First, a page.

How to Write Higher Converting Headlines for a Blog
Ask anyone how to write great converting headlines, and chances are, they’ll have one of three answers: Always put keywords first; Make sure your headline has emotion etc. And they’re absolutely right. These do make for great headlines, but they’re not always effective and they’re not the only considerations for a great headline. For example, some headlines might increase click-through rates, but not signups, buys, shares, or comments. Now, I’m not saying that the right headline is the only element needed to boost conversions, but it’s definitely a good start.
The Value of Good Converting Headlines
You know how they say you don’t understand or appreciate the true value of something until it’s gone? Headlines are the same way. Considering a test involving headlines and main page headline VS no headline. Which page do you think had the higher conversion? Needless to say, the difference was staggering. Does this mean the result was because there was a headline VS no headline? Absolutely not. I firmly believe that what the headline said to the reader had a lot to do with it, but it’s something important to consider the next time you create a page.
Curiosity Killed the Cat, But Wins the Clicks
Sometimes, a great headline is not what it says, but what it makes you think. Here’s a great example: two friends you know and like equally post the same link on Facebook with ‘Whoa! Is this ever cool!’ as the headline for one and ‘dog video’ on the second. Chances are you’ll click the ‘Whoa!’ link before the other simply because you want to see what was so cool. Even better, you’ll probably watch the entire video all the way through to see this cool thing, even if there isn’t anything amazing in it. Of course, you’d be disappointed at the end, and may even give your friend a rough time, but you still watched it. In this case, that was probably the conversion. The same thing happens on corporate pages and in marketing.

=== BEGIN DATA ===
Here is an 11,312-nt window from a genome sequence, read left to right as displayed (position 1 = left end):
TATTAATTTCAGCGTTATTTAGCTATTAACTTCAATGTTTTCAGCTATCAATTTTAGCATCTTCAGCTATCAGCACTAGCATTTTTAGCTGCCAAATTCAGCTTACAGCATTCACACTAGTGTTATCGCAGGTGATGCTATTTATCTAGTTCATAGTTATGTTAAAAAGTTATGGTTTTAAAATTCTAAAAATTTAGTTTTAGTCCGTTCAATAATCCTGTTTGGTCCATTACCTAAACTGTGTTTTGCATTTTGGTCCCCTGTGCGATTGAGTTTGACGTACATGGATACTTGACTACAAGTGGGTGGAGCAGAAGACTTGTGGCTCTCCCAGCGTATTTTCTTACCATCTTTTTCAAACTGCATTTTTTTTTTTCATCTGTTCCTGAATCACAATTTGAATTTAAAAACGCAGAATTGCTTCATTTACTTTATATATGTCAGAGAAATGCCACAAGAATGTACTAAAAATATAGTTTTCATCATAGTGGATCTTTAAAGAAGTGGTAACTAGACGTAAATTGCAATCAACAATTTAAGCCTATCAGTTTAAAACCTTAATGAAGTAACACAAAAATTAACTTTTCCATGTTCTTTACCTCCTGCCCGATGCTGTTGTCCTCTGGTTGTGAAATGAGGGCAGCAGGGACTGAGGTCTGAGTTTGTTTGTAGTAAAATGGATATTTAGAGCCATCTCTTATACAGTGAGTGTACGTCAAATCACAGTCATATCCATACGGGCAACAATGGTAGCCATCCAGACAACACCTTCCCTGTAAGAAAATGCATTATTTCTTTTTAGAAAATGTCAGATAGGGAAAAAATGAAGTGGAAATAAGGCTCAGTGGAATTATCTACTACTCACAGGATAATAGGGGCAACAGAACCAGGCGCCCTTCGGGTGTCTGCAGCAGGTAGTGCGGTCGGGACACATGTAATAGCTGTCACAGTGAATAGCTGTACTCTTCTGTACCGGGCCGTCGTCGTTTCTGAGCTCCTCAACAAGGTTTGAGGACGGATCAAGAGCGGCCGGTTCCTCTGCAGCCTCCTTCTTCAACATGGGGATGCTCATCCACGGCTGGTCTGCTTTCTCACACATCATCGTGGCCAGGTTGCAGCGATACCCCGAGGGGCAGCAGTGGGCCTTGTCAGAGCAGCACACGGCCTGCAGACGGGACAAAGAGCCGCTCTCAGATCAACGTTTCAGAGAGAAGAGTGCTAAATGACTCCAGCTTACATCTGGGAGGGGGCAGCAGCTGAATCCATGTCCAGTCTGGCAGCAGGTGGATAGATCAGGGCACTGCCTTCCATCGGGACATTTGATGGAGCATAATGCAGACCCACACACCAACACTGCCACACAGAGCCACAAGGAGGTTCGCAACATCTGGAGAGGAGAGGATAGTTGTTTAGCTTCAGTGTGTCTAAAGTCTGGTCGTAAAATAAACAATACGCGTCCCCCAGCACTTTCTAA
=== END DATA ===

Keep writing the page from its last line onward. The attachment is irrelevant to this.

Simple Is Often Better
The purpose of a headline is to introduce the content, right? This leads to the assumption that more detailed headlines would convert better because people are more aware of what they’ll find on the page, right? While a page may hold a ton of priceless information nuggets and be a gold mine for readers, revealing it all might actually do your page more harm than good. Testing has shown over and over again that it’s better to lure readers in and then impress them with all the goodies.
Keep in mind, however, that this doesn’t mean you can get away without fulfilling the promise of the headline. This is often a good way of guaranteeing readers won’t return.
Sometimes, It’s Not the Headline, But Its Surroundings
Poorly placed information, a badly designed page, or an ugly font can defeat even the best headlines. Giminee learned this quickly during a test of its signup page. Their problem was nothing more than having too much content. It looked like it belonged, and seemed helpful, but in reality, it cut down on the number of conversions. Testimonials are an important element for any conversion, but like the Giminee test, too much of a good thing is like not enough. These testimonials might have helped if they were elsewhere on the page, in a list, but under the headline, it made the page look clunky and took away from the power of the headline. Of course, the most important rule to remember is to always test to ensure you’re getting the best possible results.
What kind of conversion headline tips have you discovered? You are free to share them in the comment space further below.
Originally posted 2011-12-17 08:00:04.